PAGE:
Ahead of his Hong Kong show, Bosco Sodi meditates on painting as therapy
On view from 13 February, the Mexican artist’s solo exhibition at Axel Vervoordt is the culmination of a two-week residency in the city
Mexican artist Bosco Sodi’s signature lava-like material paintings – an otherworldly combination of intense monochrome pigment, sawdust, pulp, natural fibres and glue – have been given an intriguing twist following his two-week artist residency at Axel Vervoordt’s Hong Kong gallery. The uncharacteristically large body of work, part of a solo exhibition opening on 13 February, encapsulates the artist’s familiar use of lush colours and organic earthiness.
But when Sodi started working in the airy, light-filled, industrial loft in Wong Chuk Hang, he found the locally sourced sawdust absorbs pigments completely differently, transforming the results. ‘When I paint in Berlin the sawdust is very dark; in Mexico the one I get is very white,’ he says.
This is also the first time the artist has worked with turquoise, although it has long had an emotional connection for him. Sodi explains, ‘The colour reminds me of my childhood and [the Mexico edge of] the Caribbean Sea, the Agua Azul waterfalls, and cenotes. It is also my mother’s favourite colour.’
Sodi mixes his own paints and stretches linen specially sourced from South Korea to create the canvases, before starting to work quickly on several of varying sizes at the same time, applying the dense, wet, organic mixture in rough layers by hand, adding handfuls and smearing and pushing the material until the first major fissure appears as it dries and contracts. ‘It is a very organic and instinctive process,’ he notes.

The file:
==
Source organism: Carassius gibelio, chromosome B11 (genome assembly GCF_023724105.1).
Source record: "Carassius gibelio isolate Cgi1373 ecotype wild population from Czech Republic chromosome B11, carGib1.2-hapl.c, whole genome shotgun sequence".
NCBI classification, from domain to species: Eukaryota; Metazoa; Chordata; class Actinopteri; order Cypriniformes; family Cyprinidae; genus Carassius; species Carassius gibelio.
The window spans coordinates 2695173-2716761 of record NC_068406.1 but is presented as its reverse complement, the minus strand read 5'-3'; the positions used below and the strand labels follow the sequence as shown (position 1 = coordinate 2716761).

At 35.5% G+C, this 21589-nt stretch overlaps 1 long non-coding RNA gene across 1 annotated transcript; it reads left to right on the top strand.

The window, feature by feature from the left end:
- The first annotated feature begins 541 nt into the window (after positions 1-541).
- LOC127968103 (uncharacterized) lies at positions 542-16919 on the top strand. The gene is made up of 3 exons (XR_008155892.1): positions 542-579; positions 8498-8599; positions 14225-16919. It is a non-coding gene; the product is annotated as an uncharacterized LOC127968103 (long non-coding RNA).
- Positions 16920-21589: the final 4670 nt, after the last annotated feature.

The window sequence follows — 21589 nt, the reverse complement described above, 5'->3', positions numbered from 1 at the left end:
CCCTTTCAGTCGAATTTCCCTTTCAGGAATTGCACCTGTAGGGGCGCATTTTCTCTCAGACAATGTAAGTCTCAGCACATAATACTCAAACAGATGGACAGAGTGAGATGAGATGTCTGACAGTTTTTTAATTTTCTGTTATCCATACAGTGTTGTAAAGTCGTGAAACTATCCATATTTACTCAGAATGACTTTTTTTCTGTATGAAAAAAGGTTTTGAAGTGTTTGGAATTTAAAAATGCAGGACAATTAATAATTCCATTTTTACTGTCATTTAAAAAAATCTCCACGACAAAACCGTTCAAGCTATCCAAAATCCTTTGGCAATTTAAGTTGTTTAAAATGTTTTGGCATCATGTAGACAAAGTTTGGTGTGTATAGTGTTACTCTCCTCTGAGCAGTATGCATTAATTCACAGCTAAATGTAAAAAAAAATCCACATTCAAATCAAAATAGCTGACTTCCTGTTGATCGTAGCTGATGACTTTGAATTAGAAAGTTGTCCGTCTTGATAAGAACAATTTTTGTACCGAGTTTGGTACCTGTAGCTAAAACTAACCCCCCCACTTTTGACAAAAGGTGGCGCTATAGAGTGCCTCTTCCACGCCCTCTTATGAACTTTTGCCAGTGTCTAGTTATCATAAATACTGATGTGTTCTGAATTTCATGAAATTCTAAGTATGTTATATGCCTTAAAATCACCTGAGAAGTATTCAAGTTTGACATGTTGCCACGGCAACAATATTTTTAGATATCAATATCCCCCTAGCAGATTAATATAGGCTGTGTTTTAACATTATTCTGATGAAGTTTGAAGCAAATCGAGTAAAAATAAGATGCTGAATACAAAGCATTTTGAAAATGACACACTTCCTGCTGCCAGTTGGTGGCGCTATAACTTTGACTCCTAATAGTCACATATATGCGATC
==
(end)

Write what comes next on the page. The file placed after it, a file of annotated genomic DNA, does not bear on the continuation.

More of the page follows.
The artist finds the process of making his art meditative. When, as a young boy, he was diagnosed with dyslexia and hyperactivity, his mother took him to an art class. ‘Painting became an escape for me. This is my therapy in a way and I still prefer to work quietly without any disturbance.’ The show has 17 paintings ranging from 26.5 x 17.5cm to 180 x 220cm, but each monochromatic surface is different in its own interesting ways with a distinct materiality, from the small exuberant pieces like molten volcanic lava bubbling on the surface to the larger works’ sheer, raw, visceral landscapes. Some are dramatically slashed as if the material had split.
It is the curious combination of control and spontaneity that excites Sodi the most. ‘I focus much more on the process than on the outcome,’ he says. ‘The shape and scale of the canvas, the painting as an object that transmits meaning — everything else becomes secondary to the experience of colour. What matters is the power of what you see.’ The untitled works are presented alongside five clay sculptures shaped and smoothed by hand into precise cubes and circles before being fired at Sodi’s Casa Wabi studio in Mexico in a traditional brick kiln, giving the clay a terracotta hue. §